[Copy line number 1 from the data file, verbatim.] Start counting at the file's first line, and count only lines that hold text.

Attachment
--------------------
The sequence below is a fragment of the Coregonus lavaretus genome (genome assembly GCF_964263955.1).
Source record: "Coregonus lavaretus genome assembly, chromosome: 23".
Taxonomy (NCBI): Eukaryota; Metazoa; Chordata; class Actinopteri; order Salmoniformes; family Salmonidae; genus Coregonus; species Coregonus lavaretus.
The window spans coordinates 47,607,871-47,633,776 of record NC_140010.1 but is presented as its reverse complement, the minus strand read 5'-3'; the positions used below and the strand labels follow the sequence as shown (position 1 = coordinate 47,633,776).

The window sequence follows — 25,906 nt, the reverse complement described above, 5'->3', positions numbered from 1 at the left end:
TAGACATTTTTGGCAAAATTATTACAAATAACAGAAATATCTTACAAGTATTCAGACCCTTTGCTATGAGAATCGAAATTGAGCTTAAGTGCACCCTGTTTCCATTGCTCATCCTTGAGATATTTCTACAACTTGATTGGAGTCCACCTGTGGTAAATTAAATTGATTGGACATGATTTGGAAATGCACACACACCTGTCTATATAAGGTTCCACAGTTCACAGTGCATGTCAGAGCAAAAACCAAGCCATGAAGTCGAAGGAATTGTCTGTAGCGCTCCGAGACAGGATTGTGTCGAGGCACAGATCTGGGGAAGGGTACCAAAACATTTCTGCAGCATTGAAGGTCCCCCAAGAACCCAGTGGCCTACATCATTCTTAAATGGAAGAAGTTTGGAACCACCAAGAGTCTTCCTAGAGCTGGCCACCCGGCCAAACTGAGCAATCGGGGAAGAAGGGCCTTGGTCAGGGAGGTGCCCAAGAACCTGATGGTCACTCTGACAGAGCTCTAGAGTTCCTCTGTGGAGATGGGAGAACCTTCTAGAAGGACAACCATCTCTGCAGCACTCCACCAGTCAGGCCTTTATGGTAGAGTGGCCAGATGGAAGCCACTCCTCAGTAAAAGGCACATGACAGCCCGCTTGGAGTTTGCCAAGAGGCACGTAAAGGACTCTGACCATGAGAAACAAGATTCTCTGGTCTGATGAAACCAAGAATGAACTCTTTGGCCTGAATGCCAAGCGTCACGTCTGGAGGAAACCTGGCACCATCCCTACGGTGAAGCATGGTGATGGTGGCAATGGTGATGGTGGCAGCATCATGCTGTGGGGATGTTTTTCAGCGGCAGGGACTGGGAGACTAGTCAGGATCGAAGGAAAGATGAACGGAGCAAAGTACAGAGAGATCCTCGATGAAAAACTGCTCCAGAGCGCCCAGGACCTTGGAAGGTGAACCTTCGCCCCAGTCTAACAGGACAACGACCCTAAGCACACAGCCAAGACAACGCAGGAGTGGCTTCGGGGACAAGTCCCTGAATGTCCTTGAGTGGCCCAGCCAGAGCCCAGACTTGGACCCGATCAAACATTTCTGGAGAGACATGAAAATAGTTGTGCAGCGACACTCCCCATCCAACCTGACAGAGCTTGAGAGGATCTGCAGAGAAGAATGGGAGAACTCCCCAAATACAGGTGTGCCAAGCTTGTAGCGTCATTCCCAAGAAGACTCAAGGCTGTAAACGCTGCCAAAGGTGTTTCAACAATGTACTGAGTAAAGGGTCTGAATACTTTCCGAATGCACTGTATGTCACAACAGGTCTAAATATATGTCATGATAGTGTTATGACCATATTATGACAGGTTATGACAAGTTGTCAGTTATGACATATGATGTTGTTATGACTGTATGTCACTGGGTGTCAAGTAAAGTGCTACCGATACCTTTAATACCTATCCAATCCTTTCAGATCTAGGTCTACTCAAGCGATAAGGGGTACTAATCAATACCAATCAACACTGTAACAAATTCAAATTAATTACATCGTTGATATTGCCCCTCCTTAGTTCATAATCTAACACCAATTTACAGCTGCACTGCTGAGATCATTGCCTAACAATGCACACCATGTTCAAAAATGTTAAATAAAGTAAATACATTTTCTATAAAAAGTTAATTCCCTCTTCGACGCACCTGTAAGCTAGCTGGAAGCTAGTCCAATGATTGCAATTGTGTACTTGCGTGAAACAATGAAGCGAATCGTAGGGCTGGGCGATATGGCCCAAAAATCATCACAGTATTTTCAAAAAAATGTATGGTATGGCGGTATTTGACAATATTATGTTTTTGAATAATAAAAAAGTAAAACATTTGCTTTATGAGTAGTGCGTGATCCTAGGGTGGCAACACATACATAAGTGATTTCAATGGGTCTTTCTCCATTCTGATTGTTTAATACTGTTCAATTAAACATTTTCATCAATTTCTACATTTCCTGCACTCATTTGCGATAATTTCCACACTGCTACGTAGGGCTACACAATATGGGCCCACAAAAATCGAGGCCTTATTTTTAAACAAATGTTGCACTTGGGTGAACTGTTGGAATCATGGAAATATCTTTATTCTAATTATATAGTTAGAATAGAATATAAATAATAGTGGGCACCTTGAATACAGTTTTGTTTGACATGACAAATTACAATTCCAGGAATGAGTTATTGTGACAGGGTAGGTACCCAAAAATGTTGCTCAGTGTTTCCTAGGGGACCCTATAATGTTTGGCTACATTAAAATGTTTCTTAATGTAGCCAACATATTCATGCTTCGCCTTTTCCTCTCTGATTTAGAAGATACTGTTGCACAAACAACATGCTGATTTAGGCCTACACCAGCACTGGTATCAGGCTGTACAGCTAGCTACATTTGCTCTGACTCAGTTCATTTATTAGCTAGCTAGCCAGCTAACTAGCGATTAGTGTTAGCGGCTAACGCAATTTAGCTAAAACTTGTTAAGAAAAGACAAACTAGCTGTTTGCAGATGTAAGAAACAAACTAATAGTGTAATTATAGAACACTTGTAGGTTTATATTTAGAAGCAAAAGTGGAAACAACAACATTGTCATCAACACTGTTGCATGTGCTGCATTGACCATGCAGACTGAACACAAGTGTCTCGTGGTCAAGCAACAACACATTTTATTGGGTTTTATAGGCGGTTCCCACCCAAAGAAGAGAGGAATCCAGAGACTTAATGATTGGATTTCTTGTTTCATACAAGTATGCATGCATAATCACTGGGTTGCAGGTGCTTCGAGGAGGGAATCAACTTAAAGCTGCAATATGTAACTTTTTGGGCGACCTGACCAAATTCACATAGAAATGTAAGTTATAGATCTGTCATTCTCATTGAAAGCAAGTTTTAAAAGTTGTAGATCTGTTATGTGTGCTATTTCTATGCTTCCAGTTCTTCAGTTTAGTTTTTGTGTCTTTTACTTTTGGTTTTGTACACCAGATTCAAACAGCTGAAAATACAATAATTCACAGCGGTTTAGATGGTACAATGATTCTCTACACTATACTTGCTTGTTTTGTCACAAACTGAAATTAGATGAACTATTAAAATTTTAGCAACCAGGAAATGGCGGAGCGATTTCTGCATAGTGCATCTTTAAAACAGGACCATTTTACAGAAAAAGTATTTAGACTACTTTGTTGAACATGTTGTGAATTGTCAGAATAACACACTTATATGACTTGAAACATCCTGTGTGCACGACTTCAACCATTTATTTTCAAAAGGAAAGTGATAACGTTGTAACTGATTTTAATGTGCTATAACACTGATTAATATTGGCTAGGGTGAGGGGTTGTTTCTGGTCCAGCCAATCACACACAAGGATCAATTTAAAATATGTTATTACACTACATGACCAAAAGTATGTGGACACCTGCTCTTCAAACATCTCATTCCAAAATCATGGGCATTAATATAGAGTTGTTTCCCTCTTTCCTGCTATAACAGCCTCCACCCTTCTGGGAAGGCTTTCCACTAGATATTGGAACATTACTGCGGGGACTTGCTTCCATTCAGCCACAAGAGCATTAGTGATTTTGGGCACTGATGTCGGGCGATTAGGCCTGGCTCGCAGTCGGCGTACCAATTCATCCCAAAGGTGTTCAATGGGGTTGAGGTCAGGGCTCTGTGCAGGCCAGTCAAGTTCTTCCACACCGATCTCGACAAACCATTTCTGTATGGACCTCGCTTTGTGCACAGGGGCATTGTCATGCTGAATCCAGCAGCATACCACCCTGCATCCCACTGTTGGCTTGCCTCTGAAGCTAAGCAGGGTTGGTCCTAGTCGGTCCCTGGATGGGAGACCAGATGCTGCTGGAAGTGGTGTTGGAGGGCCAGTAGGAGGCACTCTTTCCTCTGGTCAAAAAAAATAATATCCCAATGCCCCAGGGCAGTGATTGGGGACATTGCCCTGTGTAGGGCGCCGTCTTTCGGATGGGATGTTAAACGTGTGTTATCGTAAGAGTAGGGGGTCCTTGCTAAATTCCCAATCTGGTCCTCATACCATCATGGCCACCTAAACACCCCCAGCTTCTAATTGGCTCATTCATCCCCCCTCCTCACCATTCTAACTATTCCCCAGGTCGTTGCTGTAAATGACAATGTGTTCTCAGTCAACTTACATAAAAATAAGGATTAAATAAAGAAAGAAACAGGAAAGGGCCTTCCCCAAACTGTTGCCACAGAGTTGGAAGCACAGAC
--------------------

The sequence below is a fragment of the Coregonus lavaretus genome (genome assembly GCF_964263955.1).